What do you look for in a stylist? Does your stylist have the ability to fashion your hair according to your personality, style and hair type? If you are a stylist, do you try to impose your style onto your client or do you have the ability to adapt your techniques to their style or hair type?
As a stylist and educator, I have found that it is important that we understand that every single person that comes into our chair has their own style.
Do you know that over 60% of the female population of Northern America has fine hair? That’s a lot!
Do you have fine hair? If so, how would you describe your hair? There are 2 types of fine hair.
• Fine hair, but a lot of it (high density)
• Fine and thin hair (low density)?
To determine the amount of hair (thick or thin) that a person has depends upon how many actual strands of hair a person has per square inch. Both result in hair that is limp and lays flat to the head. The biggest complaint by people with fine hair is that their hair lacks body and volume. Even though the result is the same, we must think differently about the choice in style and the way we go about cutting this type of hair.
Fine Hair with Low Density
Short styles that lay flat and need little to no volume will work best on fine hair that is of low density or you could go with a longer style that gets it’s edge from its smooth, shiny surface. Why is this? Try giving low density, fine hair volume. What happens? You start to see through it! So to avoid this undesirable effect, keep the hair short with minimal volume. Want another hot tip? Asymmetrical cuts look fantastic on low-density hair. Why? All the attention and focus is taken off the fineness of the hair and drawn to the heavy side giving the visual thought that the hair is thick!
Isn’t this what we do with hair styles all the time? We want to enhance every single individual’s beauty and personal style.
Note: Many people may be reluctant about getting an asymmetric hairstyle at first, but this gives us a strong reason why you might want to consider it. Depending upon your personality and style, will determine how extravagant the asymmetric look should be taken. It can be slight or drastic.
Low density, fine hairstyles can be given the illusion of being thicker and fuller simply by choosing the right color. Lighter colors combined with dimensional tones are a perfect example. Lowlights will give the hair depth, while lightening the hair will open the cuticle, making the hair feel thicker.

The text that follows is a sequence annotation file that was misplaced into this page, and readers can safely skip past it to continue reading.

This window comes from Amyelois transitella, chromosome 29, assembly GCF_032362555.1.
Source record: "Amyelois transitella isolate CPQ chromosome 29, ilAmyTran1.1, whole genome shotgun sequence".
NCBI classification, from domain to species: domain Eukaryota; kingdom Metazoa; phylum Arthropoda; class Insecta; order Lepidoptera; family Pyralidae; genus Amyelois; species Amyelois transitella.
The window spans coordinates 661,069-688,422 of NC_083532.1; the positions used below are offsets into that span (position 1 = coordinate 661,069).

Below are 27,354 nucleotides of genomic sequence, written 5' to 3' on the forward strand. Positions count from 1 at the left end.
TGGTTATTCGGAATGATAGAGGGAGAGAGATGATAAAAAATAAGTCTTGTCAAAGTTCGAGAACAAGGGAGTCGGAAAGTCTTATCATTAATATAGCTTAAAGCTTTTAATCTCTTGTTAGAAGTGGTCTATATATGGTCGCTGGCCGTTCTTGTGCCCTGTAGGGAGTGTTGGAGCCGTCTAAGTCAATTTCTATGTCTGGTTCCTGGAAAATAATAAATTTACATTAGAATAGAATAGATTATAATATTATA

Sometimes people will have low density, fine hair with an irregular high hairline. What should you do then? Suggest a full fringe – the perfect solution.
Fine Hair with High Density
If you are a person who has fine hair, but a lot of it, you can successfully wear your hair shoulder length or longer. You may be thinking, “Okay, but my experience is still flat hair that lacks body and volume!” Well, if your cut has too many layers, your style will collapse.
This is my favorite part. No blending! Disconnected layers are best! Stylists, avoid cutting the hair directly above the ears. Think about it. Where is it on the head that has the least amount of hair? Yep, right above the ears. In fact, try tucking the hair behind their ears. This will give a fuller illusion. This type of hair also works best if the hair is not cut in a blunt way, but rather notched diagonally (not vertically as this will remove volume).
Tips for all kinds of Fine Hair
Think about for a moment how most people apply product to their hair. Usually, when the hair is wet, they will apply their product to the front top of the hair and try to distribute it toward the back. Just by knowing the how and what to use when styling fine hair can make all the difference in the world!
Start out by blast drying the hair with hot air until it is 80% of the way dry. Go ahead and rough up the cuticle. To plump up each individual strand of hair so that the hair feels thicker, I suggest applying Blow Up the Volume Foam to the hair from back toward the front. This product is amazing in that when used with the blow dryer, it delivers twice the volume than without. Blow Up the Volume Foam is also great because it actually adds moisture while allowing more air between each hair strand thus resulting in lift.
Here is testimony from Joseph Kellner – Accomplished Hairdresser & Producer of ‘The Real Hair Truth’ – documentary. “This product works tremendously for very fine hair. I used it on a client, and she could not believe the volume she attains with the product and brush. I could not believe it myself! Usually, these volumizers get sticky and after a few seconds you cannot get a brush through. I highly recommend this for editorial, and catalog photo shoots – Also for retailing to your clients. The product has a very light scent, which I have seen with all the products I have received from Shear Miracle Organics.”
Avoid using products like waxes, pastes, muds, polishers and gels. Stick to weightless products like a foam or try Elevate Spray Gel – used as a root lifter.
Are you now excited about what you can do with your fine hair? Anytime a person with fine hair sits in your chair, (or anytime you as a client that has fine hair goes to a stylist, for that matter), the conversation should be about these things. It is our responsibility as stylists to tell our clients the facts and then ask the clients what their priority is. For example, is their priority to hide their low density, fine hair or keep it long?
Communication is almost as important as knowledge.
It’s time to Blow Up the Volume in YOUR HAIR!